For the Birds: Last looks at hummingbirds

Photo by Chris Bosak A Ruby-throated Hummingbird sips nectar from Canna flower in Danbury, Conn., summer 2016.
Photo by Chris Bosak
A Ruby-throated Hummingbird sips nectar from Canna flower in Danbury, Conn., summer 2016.

I almost hate to say it but summer 2019 is nearly over.

I say “almost” because fall is up next and who doesn’t love a New England fall? In the bird world, it’s pretty much fall already, so really the calendar is the only thing standing in the way of autumn.

With that said, this seems like an appropriate time to reflect on this past summer. I had several birding and other nature highlights, most notably a camping trip to Pillsbury State Park in nearby Washington.

I was lucky enough while canoeing to share the main pond with three loons bright and early one morning. No matter how many times I experience it, I will always be in awe of the scene: sun peaking above the hills in the east, mist rising off the water and loons starting their day with a slow swim around their pond. A yodel or two from the loons completes the scene.

Such was the case at Pillsbury this summer, only instead of the usual one or two loons, there were three. It’s easy to see why the common loon is such an iconic bird in New England.

The bald eagles at Bashakill National Wildlife Refuge in N.Y. were another highlight.

The backyard highlight of the summer, echoing the highlight of the past few summers, was watching the hummingbird family that split their time between the feeders and flowers. This year, I had salvia, fuschia, sunflowers and rose-of-Sharon to offer. They enjoyed them all.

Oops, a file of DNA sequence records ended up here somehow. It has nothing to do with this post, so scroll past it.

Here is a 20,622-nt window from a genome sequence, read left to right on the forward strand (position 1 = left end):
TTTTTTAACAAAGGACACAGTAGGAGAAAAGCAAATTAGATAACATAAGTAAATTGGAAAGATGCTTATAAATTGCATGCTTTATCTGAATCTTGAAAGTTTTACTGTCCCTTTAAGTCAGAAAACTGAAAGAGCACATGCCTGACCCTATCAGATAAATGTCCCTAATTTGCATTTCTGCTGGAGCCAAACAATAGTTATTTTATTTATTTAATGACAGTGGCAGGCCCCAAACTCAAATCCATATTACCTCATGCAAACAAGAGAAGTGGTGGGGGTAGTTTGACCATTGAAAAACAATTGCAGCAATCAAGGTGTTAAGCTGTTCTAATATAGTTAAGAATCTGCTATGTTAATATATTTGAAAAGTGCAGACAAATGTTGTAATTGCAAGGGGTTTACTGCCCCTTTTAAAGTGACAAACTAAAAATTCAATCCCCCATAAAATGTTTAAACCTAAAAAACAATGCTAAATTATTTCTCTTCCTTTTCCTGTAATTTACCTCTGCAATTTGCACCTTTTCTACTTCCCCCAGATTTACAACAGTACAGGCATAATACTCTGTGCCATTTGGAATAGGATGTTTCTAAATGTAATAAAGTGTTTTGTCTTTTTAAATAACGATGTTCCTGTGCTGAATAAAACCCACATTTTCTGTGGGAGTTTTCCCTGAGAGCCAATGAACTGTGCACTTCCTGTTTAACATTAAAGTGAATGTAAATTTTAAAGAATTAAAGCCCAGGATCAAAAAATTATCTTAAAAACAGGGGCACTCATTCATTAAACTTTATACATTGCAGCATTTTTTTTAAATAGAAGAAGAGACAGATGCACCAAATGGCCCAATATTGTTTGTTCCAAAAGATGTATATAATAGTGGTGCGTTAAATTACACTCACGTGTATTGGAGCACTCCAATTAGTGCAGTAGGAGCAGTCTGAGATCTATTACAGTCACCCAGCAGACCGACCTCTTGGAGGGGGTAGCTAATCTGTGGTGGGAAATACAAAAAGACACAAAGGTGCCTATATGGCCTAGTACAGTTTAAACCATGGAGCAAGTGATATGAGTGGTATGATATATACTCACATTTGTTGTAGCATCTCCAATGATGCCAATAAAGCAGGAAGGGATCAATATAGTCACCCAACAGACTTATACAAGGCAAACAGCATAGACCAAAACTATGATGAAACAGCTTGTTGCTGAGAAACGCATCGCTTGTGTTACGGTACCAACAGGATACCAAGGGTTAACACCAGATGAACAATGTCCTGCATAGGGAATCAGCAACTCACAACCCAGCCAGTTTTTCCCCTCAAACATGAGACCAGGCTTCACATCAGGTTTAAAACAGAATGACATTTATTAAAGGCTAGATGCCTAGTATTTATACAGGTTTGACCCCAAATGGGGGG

But mostly they drank from the feeders, as usual. I had to put three feeders out this year to mitigate the bickering among the tiny birds.

Recently, however, the visits by hummingbirds have slowed and it is not because of the wasps and black ants that try to take over the feeders. It’s because hummingbirds migrate in late August and early September. The adult males take off for points south first, followed by the females and first-year birds. I still see hummingbirds at the feeders, but the frequency has fallen and the birds are likely not “my” hummingbirds, but rather other south-bound migrants.

Which brings up the age-old question: Is it OK to feed hummingbirds in the fall or will they stick around and migrate too late if food is available? Studies have shown that hummingbirds are triggered to move south by the shortening of the days, not the weather or availability of food. In fact, an argument may be made that it’s beneficial to continue to feed them as these tiny birds essentially have to double their weight as they make their journey to Mexico and Central America.

The vast majority of the hummingbirds will be gone by the end of the month. By then, even the calendar will have yielded and fall will have its run of New England.

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